On the Solemnity of the Body and Blood of the Lord we especially exalt what is celebrated in every Mass: the truth of the presence of His Body offered in sacrifice for us and of His Blood shed on the Cross for the forgiveness of our sins. Today, in many parts of the world, the obligation to attend Mass is dispensed, processions are prohibited, Communion is given in the hand, desacralizing the Eucharistic mystery. It is urgent, more than ever before, to return to adoration of the Most Blessed Sacrament to make reparation for the outrages against this infinite gift of Love.
The Solemnity of Corpus Christi is the result of events arranged by Divine Providence (learn more about the story here). In celebrating the Solemnity of the Body and Blood of the Lord we exalt what is celebrated in every Mass: the truth of the presence of His Body offered in sacrifice for us and His Blood shed on the Cross for the forgiveness of our sins.
Two thousand years ago Jesus shed His Blood for us on the Cross, and so today he gives us His Blood in every Eucharist. Since the purpose of Eucharistic worship is to exalt faith in the Living Presence of the Lord, to adore Him in the Most Blessed Sacrament and to make reparation, the need to recall the meaning of this Solemnity is today more urgent than ever. Today in many parts of the world the obligation to attend Mass on Sundays and Holy Days is dispensed from, processions are prohibited, and Communion in the hand is strongly imposed. Every excuse is found for desacralizing this Holy Sacrament.
It is urgent, therefore, to bring back many of the faithful who have been confused, scandalized, and saddened, restoring them to the faith and the light of truth. For example, there are those who have heard high prelates say that “The Lord said ‘Take and eat,’ not, “Open your mouth.” Other prelates categorically forbid the restoration of perpetual adoration because they say it is “an extremely personalistic devotion.”
Above all else, the Eucharist is the infinite gift of God to man because it is the gift of Himself. It was given to us to be celebrated and also to be adored. Celebration and adoration are so intimately connected that there can be no fruitful celebration of the Eucharist that is not also adoration, no adoration of the Eucharist that does not prepare for and lead to its worthy celebration. The Holy Spirit, who transforms “earthly things – bread and wine – into a divine mystery” is the One who in adoration continues His work in us.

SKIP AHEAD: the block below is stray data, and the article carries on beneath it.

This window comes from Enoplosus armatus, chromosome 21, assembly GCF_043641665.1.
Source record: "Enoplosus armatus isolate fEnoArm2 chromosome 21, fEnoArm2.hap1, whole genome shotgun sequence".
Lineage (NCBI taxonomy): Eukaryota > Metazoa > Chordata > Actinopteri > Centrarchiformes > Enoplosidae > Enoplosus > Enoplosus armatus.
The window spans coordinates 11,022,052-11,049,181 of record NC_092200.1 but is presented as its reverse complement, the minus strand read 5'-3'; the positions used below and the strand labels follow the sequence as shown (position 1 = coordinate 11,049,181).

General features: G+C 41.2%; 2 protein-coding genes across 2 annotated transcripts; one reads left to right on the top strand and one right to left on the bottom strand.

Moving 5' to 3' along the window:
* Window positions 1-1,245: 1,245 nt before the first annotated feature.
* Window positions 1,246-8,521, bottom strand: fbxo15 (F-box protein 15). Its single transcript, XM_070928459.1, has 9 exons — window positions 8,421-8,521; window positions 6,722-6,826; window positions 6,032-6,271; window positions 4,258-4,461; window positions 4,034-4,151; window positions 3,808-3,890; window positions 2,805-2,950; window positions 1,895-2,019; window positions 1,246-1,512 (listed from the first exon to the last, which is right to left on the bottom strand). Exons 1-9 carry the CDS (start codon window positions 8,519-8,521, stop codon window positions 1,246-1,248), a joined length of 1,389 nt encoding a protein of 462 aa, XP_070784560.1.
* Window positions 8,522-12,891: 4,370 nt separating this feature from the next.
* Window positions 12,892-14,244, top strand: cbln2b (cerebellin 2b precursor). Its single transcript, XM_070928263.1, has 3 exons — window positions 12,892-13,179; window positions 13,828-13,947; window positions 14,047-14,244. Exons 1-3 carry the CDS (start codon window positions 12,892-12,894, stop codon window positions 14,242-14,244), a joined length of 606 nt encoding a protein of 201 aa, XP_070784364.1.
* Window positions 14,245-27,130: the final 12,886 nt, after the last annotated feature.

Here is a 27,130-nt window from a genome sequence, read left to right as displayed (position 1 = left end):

Adoration prepares for the Eucharistic celebration because it prepares the heart for a personal encounter with the One who is Our Creator and Savior. Without adoration there is no true Eucharistic worship, since the entire Eucharistic liturgy is an act of adoration, with its culminating moments in the Consecration and sacramental Communion.
On the other hand, receiving Holy Communion on the tongue and kneeling is the way that most perfectly reflects the reality of the divine gift of the Eucharist: because it is essentially a gift, I receive it, I do not take it myself. And in order to believe with firm faith that it is truly God, hidden in the Eucharistic species, I adore Him by the act of kneeling. And again, “Take and eat” does not mean that the Sacred Host should be taken in the hand, but rather the Lord’s command, “take” [accipite], means “receive.” It is the invitation to receive it as a gift, not to take it in the hands.
Perpetual adoration, and indeed all Eucharistic adoration, is not personalist, if by personalist we mean “self-focused” in a pejorative way, but rather it is a most personal encounter in which friendship with the Lord is cultivated and we respond to His call, not only drawing close to Him but entering into the secret of His Heart that was wounded and pierced for each one of us. In adoration we go to Him in order to then reach out to those who need Him, those who know nothing of God and who live in darkness and despair, or to those who are naked and sick in body and spirit in order to bring them the peace that the Blessed Sacrament has radiated upon us.
Perpetual adoration of the Eucharist originates as a response of faith and love from people who are faithful to the Lord, who is constantly present in our midst with “a presence that is tangible, close, in our homes, as the “beating heart” of the city...” (Benedict XVI, Homily for Corpus Domini, 7 June 2012). For this reason, both the Feast of Corpus Christi and the chapels where the Lord is adored remind us that “the Sacrament of Christ’s Charity must permeate the whole of daily life” (ibidem).
The traditional procession of Corpus Christi, which is now almost completely forbidden, is a fundamental part of the annual feast day dedicated to the Body and Blood of the Lord, because it is Jesus Christ who passes through our midst, followed by the adoration of His people.
Let us not lose sight of the meaning of this Solemnity: motivating the faithful to adore the Eucharist, progressing in the practice of virtue and making reparation for the offenses committed against the Most Blessed Sacrament.
For this reason, celebrating the Body and Blood of Christ today means recalling once more with a grateful heart the infinite gift of the love of God and consequently adoring Him and making reparation for the outrages and sacrileges committed both within His Church as well as outside it. The duty of pastors is to guide the faithful toward this personal encounter with the Lord in order to remove every impediment in this sense.